f. Credit sales are 60% of total sales. The company collects 50% of the credit sales during the first month following the month of sale and 50% during the second month.

g. Fixed overhead cost (per month):

Factory supervisor’s salary $75,000
Factory insurance 1,400
Factory rent 8,000
Depreciation of factory equipment 1,200

 

h. Total fixed selling and administrative expenses are as follows:

Advertising $300
Depreciation 9,000
Insurance 250
Salaries 4,000
Other 14,550

 

i. Variable selling and administrative expenses consist of $4 for shipping and sales commissions of 10% of sales.

j. The company is going to acquire assets for use in the sales office at a cost of $300,000, which will be paid at the end of January 2014. The monthly depreciation expense on the additional capital assets will be $6,000.

k. The balance sheet as of December 31, 2013, is as follows:

Assets
Cash   $80,000
Accounts receivable   612,000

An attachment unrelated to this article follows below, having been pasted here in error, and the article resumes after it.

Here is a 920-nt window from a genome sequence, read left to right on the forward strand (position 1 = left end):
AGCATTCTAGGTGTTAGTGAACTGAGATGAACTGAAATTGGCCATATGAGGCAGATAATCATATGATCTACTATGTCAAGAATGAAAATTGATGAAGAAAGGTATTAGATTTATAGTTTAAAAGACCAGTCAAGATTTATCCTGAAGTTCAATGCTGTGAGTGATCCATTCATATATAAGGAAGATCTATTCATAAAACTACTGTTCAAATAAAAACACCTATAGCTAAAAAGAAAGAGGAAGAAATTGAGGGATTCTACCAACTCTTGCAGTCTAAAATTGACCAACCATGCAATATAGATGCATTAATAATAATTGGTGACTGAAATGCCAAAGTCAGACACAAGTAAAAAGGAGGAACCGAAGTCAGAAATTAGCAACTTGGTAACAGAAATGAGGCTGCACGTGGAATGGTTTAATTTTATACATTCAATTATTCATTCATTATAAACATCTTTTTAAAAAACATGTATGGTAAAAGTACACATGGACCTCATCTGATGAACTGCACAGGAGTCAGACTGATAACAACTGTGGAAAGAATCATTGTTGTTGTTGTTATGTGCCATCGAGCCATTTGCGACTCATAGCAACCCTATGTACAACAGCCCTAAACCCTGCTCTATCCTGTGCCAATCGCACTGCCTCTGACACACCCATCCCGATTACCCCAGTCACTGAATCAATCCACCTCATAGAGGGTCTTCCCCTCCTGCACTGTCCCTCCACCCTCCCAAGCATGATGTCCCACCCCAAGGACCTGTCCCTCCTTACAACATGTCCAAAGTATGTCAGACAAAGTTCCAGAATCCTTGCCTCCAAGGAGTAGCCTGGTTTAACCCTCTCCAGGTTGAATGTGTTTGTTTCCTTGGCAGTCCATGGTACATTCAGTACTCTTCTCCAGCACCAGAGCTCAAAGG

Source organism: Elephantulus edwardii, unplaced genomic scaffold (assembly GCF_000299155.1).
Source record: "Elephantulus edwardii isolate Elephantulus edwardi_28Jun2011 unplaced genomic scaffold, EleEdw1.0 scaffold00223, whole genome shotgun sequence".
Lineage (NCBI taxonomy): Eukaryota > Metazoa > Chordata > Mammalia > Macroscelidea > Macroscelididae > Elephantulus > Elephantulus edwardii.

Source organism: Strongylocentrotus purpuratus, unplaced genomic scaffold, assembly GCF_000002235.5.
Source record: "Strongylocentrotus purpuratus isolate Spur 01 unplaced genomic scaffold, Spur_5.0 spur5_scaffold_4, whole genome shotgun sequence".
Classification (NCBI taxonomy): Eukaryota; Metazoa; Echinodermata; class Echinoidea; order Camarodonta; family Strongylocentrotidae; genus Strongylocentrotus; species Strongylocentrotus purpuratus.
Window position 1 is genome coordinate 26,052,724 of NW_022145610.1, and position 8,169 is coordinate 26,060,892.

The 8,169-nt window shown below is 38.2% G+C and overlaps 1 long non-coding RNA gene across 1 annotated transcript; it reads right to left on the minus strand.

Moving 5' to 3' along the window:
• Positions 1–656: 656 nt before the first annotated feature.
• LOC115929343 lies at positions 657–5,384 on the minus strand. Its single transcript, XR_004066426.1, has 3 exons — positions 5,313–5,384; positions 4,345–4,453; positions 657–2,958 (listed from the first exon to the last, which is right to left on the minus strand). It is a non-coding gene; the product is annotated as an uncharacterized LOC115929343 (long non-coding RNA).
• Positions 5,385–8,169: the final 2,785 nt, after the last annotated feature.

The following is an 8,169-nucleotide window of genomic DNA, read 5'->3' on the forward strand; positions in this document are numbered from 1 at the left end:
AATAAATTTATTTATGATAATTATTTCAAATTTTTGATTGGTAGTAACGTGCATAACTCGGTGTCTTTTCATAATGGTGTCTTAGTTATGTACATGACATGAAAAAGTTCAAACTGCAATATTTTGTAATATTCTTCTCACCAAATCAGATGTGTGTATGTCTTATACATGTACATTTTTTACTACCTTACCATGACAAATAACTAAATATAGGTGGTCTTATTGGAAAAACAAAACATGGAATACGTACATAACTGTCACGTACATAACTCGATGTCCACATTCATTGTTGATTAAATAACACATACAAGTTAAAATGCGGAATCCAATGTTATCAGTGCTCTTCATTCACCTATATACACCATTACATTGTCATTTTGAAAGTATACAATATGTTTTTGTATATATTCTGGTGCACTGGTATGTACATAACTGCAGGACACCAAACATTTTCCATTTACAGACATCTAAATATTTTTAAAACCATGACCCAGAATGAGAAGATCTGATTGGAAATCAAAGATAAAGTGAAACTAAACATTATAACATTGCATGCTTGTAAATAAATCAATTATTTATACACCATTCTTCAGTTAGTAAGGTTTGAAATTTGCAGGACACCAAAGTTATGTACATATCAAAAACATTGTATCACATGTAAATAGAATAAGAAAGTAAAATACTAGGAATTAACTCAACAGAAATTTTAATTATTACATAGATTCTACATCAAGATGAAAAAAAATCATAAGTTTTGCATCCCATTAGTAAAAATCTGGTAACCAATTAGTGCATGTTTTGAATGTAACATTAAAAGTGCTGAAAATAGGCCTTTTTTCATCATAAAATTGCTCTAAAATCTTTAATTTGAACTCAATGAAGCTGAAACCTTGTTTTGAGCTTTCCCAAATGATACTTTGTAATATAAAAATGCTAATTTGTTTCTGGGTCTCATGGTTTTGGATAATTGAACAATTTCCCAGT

Inventory: raw materials $8,100  
Finished goods 72,600 80,700
Plant and equipment 1,000,000  
Less: accumulated depreciation (100,000) 900,000
Total Assets   $1,672,700
     
Liabilities and Equity
Accounts payable   $24,000
6% long term notes payable   900,000
Common shares   735,000
Retained earnings   13,700
Total liabilities and equity   $1,672,700

 

Additional information:

o All cash payments except purchases of raw materials are made monthly as incurred.

o All loan repayments and borrowings, when appropriate, occur at the end of each month.

o All interest on borrowed funds is paid at the end of each month at the rate of 6% per year.

o Loan repayments and borrowings, when appropriate, may be made in any amount.

o A minimum cash balance of $30,000 is required at the end of each month.